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CHRYSLER'S NEW SMALL CAR NEON REPRESENTS $500 MILLION INVESTMENT IN ILLINOIS

 BELVIDERE, Ill., Nov. 10 /PRNewswire/ -- Calling it "a car for the world," Chrysler Corporation (NYSE: C) Chairman Bob Eaton joined Illinois Gov. Jim Edgar and more than 1,000 guests and employees, as the first 1995 model year Dodge and Plymouth Neon rolled off the assembly line today at Chrysler's Belvidere Assembly Plant.
 The all-new small car represents a $1.3 billion investment for Chrysler, and more than $500 million of that was spent on manufacturing facilities in Illinois.
 But the impact of the personality-filled Neon will be felt around the globe, said Eaton. "The Neon was not a 'global' project in the sense that we used expertise from the far side of the Atlantic or Pacific," he said. "To the contrary, we developed the Neon here in America ... we're overwhelmingly sourcing its parts here in America ... and we'll be assembling the Neon right here in Belvidere."
 Eaton added that Neon will be introduced in overseas markets in the spring, just a few months after it goes on sale in the U.S. and Canadian markets.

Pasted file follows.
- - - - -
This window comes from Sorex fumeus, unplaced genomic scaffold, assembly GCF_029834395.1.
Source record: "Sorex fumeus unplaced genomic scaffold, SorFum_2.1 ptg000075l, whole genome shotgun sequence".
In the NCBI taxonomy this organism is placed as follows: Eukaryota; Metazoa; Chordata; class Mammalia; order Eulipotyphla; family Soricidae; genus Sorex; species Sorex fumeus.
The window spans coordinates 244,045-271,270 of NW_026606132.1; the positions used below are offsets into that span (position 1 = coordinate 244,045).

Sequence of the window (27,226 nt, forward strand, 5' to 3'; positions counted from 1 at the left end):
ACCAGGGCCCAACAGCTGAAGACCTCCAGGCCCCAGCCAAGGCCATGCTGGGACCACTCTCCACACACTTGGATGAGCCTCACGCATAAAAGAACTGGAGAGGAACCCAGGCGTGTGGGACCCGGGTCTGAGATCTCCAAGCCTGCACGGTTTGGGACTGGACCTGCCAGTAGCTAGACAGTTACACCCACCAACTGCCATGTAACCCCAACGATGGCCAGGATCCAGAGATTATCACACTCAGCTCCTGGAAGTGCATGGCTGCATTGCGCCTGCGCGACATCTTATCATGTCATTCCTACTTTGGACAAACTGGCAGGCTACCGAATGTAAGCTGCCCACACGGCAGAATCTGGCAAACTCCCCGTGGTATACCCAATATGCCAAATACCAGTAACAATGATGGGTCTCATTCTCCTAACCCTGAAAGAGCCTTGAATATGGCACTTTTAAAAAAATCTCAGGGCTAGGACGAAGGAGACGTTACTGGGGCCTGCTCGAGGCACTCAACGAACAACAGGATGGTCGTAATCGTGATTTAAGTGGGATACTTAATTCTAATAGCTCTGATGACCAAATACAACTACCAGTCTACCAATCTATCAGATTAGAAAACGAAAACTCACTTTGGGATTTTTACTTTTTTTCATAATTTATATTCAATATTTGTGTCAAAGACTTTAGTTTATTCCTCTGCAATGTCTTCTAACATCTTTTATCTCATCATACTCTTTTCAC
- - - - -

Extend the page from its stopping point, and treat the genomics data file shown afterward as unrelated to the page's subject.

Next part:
Neon represents a "dare to be different" attitude for small cars. It offers a solid opportunity to attract a new generation of buyers. Significantly, the most outstanding characteristics of Neon are all in line with this group's likes and dislikes.
 From its all-new 2.0-liter, 16-valve engine and five-speed transmission; to its standard dual air bags and available anti-lock brakes and integrated child safety seat; to its trend-setting cab- forward architecture; to being the most environmentally sensitive vehicle Chrysler has ever produced, Chrysler expects customers will be delighted by the balance of features found in Neon that are normally associated with large cars.
 Neon is also Chrysler's most significant step in integrating the manufacturing operations into overall development. A representative force of about 90 Belvidere employees worked side by side with members of Chrysler's Small Car Platform Team as early as 1992 to help assemble the very first Neon prototypes.
 And nearly one-third of the plant work force has spent time at the Chrysler Technology Center in Auburn Hills, Mich., working to improve the design and manufacturability of Neon.
 This teamwork paid off, added Eaton. "We've made more than 4,000 changes in both the car and the production process as a direct result of that input."
 As a result, he concluded, Neon is "ready to take on the world."
 -0- 11/10/93
 /CONTACT: Alan Miller, 313-576-8093, or Mike Aberlich, 313-576-8094, both of Chrysler/
 (C)


CO: Chrysler Corporation ST: Michigan, Illinois IN: AUT SU: PDT

ML -- DE002 -- 2738 11/10/93 11:59 EST
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Publication:PR Newswire
Date:Nov 10, 1993
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